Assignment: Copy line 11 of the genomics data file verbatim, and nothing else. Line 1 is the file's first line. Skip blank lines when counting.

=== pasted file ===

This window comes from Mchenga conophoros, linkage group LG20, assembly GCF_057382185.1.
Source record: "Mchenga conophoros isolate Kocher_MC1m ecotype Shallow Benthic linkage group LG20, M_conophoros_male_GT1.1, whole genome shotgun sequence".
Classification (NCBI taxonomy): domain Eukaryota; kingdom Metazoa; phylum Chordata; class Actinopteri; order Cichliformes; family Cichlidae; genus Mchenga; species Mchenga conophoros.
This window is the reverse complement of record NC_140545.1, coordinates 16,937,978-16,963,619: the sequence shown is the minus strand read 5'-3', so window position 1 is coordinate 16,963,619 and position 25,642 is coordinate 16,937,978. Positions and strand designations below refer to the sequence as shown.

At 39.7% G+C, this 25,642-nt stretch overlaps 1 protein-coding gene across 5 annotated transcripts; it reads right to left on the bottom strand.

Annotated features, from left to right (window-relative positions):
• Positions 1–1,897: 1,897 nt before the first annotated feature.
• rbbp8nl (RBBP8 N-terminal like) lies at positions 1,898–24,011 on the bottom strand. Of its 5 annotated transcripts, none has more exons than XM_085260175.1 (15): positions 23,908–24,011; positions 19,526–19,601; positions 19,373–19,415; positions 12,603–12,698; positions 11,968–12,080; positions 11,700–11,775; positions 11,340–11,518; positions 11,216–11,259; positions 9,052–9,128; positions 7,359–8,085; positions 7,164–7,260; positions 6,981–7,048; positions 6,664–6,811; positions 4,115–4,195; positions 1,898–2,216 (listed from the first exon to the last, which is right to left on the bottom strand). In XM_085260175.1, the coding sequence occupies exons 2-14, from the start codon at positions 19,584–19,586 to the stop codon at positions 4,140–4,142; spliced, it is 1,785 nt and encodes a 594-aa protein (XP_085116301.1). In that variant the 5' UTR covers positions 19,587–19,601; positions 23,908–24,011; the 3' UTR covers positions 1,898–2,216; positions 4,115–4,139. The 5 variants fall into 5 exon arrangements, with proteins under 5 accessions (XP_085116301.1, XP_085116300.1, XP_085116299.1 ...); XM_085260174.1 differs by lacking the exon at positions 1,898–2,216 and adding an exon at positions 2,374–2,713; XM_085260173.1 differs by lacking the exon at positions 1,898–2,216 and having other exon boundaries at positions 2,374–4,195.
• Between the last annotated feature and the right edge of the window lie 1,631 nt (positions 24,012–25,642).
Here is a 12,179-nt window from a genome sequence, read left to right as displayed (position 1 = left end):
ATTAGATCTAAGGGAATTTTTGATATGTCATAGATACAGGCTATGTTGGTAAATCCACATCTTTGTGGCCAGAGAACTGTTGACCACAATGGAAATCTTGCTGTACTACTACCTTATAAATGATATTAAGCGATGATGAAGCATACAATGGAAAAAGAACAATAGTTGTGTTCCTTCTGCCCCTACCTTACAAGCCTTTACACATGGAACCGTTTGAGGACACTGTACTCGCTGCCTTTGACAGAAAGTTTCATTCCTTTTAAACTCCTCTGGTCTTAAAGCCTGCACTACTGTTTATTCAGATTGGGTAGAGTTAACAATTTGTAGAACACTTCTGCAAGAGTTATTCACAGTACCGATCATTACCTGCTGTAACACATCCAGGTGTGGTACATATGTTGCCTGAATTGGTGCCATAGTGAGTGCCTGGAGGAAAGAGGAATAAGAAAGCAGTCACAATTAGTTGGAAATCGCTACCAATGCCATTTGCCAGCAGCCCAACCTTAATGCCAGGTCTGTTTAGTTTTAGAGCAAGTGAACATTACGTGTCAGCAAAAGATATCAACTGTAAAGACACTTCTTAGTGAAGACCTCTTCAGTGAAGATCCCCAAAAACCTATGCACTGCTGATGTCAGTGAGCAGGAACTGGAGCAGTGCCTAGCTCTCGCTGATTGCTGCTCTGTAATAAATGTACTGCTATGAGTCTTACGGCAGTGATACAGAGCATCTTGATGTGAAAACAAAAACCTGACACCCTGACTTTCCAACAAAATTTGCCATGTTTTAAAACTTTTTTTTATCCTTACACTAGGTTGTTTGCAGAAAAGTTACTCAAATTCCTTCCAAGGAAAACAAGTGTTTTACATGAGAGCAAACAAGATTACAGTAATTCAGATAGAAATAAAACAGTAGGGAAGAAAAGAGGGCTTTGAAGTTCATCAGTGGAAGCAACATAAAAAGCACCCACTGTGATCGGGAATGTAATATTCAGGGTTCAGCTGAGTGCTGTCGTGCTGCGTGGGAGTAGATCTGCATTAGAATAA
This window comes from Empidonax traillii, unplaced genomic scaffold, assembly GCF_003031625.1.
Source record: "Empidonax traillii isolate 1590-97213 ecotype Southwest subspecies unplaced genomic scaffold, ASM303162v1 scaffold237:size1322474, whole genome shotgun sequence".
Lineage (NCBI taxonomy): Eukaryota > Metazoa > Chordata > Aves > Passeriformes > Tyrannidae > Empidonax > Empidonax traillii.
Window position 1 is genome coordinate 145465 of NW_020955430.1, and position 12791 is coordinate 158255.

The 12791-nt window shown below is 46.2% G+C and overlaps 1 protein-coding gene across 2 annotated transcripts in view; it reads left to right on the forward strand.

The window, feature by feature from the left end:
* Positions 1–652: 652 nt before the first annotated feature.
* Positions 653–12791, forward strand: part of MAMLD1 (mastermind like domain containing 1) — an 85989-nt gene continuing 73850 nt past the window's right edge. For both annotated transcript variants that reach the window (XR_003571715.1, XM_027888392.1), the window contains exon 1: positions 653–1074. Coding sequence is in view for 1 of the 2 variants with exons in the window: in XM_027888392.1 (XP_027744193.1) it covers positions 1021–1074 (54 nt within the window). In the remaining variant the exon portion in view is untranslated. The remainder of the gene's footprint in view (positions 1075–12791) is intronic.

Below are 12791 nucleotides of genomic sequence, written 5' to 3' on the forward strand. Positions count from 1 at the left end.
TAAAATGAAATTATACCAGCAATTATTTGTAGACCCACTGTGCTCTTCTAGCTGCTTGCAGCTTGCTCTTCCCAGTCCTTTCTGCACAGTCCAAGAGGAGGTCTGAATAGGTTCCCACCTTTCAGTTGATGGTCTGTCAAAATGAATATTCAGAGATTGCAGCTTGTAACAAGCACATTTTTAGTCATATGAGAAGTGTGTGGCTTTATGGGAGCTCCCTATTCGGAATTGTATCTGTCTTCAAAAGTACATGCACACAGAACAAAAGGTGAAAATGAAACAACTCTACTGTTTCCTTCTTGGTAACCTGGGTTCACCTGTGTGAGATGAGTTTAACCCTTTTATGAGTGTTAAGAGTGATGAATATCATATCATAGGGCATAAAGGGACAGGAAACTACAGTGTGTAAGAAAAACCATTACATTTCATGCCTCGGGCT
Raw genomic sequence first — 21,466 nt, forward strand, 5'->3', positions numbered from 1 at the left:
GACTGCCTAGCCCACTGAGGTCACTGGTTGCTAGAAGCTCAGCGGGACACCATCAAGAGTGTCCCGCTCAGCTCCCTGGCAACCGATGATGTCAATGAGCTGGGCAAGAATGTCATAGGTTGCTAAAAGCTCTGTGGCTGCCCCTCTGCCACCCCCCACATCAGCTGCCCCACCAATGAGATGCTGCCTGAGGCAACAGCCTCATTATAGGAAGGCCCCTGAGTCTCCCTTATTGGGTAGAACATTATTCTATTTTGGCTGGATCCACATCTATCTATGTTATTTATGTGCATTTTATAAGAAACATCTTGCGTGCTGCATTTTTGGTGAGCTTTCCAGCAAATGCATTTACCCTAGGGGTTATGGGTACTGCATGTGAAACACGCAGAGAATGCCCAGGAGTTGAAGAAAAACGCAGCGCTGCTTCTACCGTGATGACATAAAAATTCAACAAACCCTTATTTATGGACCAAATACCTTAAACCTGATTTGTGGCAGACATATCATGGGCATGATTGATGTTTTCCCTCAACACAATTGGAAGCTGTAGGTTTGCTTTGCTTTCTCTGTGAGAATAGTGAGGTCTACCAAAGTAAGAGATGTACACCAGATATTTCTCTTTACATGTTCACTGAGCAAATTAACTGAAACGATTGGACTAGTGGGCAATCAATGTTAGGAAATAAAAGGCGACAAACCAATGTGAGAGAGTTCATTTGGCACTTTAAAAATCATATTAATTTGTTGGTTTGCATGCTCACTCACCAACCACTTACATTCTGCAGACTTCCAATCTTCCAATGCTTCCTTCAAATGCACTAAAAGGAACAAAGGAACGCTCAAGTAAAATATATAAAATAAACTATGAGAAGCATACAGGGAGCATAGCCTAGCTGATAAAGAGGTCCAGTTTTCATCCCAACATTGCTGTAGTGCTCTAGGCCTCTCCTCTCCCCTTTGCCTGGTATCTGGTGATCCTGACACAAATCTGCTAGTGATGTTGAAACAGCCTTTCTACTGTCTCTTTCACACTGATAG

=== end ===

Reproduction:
ATTAGATCTAAGGGAATTTTTGATATGTCATAGATACAGGCTATGTTGGTAAATCCACATCTTTGTGGCCAGAGAACTGTTGACCACAATGGAAATCTTGCTGTACTACTACCTTATAAATGATATTAAGCGATGATGAAGCATACAATGGAAAAAGAACAATAGTTGTGTTCCTTCTGCCCCTACCTTACAAGCCTTTACACATGGAACCGTTTGAGGACACTGTACTCGCTGCCTTTGACAGAAAGTTTCATTCCTTTTAAACTCCTCTGGTCTTAAAGCCTGCACTACTGTTTATTCAGATTGGGTAGAGTTAACAATTTGTAGAACACTTCTGCAAGAGTTATTCACAGTACCGATCATTACCTGCTGTAACACATCCAGGTGTGGTACATATGTTGCCTGAATTGGTGCCATAGTGAGTGCCTGGAGGAAAGAGGAATAAGAAAGCAGTCACAATTAGTTGGAAATCGCTACCAATGCCATTTGCCAGCAGCCCAACCTTAATGCCAGGTCTGTTTAGTTTTAGAGCAAGTGAACATTACGTGTCAGCAAAAGATATCAACTGTAAAGACACTTCTTAGTGAAGACCTCTTCAGTGAAGATCCCCAAAAACCTATGCACTGCTGATGTCAGTGAGCAGGAACTGGAGCAGTGCCTAGCTCTCGCTGATTGCTGCTCTGTAATAAATGTACTGCTATGAGTCTTACGGCAGTGATACAGAGCATCTTGATGTGAAAACAAAAACCTGACACCCTGACTTTCCAACAAAATTTGCCATGTTTTAAAACTTTTTTTTATCCTTACACTAGGTTGTTTGCAGAAAAGTTACTCAAATTCCTTCCAAGGAAAACAAGTGTTTTACATGAGAGCAAACAAGATTACAGTAATTCAGATAGAAATAAAACAGTAGGGAAGAAAAGAGGGCTTTGAAGTTCATCAGTGGAAGCAACATAAAAAGCACCCACTGTGATCGGGAATGTAATATTCAGGGTTCAGCTGAGTGCTGTCGTGCTGCGTGGGAGTAGATCTGCATTAGAATAA